March 20th, 2008. The Formula 1 teams and personnel were gearing up for the Malaysian Grand Prix. The previous weekend, the Australian Grand Prix saw ITV celebrating their best season opening ratings for nearly a century. Morale was high within the team. After years of low ratings, a new Brit was on the scene and with it, Formula 1’s popularity in the United Kingdom was on the rise.
All was going well within the ITV F1 team. Higher up at ITV though, they had other ideas. ITV were going through an advertising downturn and, although the situation was improving by the end of 2007, it meant that the broadcaster had to cut costs across the board. In early 2007, ITV swooped for the FA Cup rights. Although it was a huge boost to ITV’s portfolio, in the process, the broadcaster had paid over the odds for them. And what it meant, one year later, is that the sums did not add up. Something had to give.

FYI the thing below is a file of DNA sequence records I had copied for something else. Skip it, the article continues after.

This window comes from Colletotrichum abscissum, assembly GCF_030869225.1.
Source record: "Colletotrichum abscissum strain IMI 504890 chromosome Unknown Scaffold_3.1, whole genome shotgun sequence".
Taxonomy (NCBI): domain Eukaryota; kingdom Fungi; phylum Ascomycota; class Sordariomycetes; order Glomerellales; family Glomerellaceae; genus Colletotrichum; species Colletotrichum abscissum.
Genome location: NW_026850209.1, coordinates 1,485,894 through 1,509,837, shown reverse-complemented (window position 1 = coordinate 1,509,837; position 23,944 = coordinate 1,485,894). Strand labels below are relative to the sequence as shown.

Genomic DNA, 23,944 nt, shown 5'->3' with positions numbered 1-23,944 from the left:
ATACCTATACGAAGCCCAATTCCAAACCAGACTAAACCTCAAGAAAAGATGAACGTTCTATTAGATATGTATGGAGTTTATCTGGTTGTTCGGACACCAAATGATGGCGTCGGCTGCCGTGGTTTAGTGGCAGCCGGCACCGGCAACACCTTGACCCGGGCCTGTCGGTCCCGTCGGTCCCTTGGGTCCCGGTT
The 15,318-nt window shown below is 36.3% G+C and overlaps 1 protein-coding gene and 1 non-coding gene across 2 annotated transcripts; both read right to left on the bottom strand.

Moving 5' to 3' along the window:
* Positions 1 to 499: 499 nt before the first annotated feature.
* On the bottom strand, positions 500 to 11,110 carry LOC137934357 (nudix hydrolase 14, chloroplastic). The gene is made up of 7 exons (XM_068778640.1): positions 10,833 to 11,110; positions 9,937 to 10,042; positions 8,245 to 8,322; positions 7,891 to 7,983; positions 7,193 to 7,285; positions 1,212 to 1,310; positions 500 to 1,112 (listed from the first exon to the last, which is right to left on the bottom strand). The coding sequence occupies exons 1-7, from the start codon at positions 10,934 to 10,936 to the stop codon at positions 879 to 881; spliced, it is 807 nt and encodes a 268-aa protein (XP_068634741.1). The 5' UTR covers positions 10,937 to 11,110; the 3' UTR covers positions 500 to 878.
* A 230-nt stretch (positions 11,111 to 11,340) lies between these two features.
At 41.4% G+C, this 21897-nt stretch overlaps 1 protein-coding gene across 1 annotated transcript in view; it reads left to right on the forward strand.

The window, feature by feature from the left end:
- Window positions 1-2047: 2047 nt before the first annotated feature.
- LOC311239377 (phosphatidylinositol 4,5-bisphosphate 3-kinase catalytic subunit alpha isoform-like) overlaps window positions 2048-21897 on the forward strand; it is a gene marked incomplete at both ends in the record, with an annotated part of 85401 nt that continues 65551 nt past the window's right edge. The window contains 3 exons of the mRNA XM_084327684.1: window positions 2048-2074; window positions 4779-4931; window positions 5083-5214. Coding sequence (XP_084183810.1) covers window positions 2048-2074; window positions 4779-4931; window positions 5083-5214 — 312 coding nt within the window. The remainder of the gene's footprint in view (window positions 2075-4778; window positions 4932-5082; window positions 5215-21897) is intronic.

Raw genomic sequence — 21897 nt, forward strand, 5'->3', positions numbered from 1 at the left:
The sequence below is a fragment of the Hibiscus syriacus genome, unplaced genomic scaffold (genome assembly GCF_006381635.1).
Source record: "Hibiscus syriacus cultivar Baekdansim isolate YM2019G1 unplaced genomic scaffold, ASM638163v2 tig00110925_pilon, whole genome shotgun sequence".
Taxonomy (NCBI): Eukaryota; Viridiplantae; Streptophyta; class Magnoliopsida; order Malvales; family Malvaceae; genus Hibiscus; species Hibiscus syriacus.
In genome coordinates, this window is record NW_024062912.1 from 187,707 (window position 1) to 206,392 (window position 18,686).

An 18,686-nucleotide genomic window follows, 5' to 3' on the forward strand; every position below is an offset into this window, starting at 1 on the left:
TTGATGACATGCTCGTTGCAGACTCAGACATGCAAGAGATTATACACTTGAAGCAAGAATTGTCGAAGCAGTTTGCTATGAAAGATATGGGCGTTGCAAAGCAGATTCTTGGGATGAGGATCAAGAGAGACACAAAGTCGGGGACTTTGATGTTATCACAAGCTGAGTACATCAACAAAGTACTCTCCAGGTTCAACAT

There were essentially two options. ITV could either bid extremely low for the UEFA Champions League Football, in the hope that they would retain, or they activate a get-out clause in their Formula 1 contract. On March 20th, 2008, it was revealed that they had done just that. Formula 1 was heading back to the BBC. At the time, fans were extremely happy with the move. ITV’s coverage was improving, with the addition of live streaming of practice on the internet, but the move to BBC promised a lot in terms of scope that the coverage would take. Just as a brief aside, a get-out clause is a clause that a party can activate at a particular time as specified if they no longer wish to continue with said contract, sometimes at a price, or sometimes with no price to pay (this particular point will become important later on).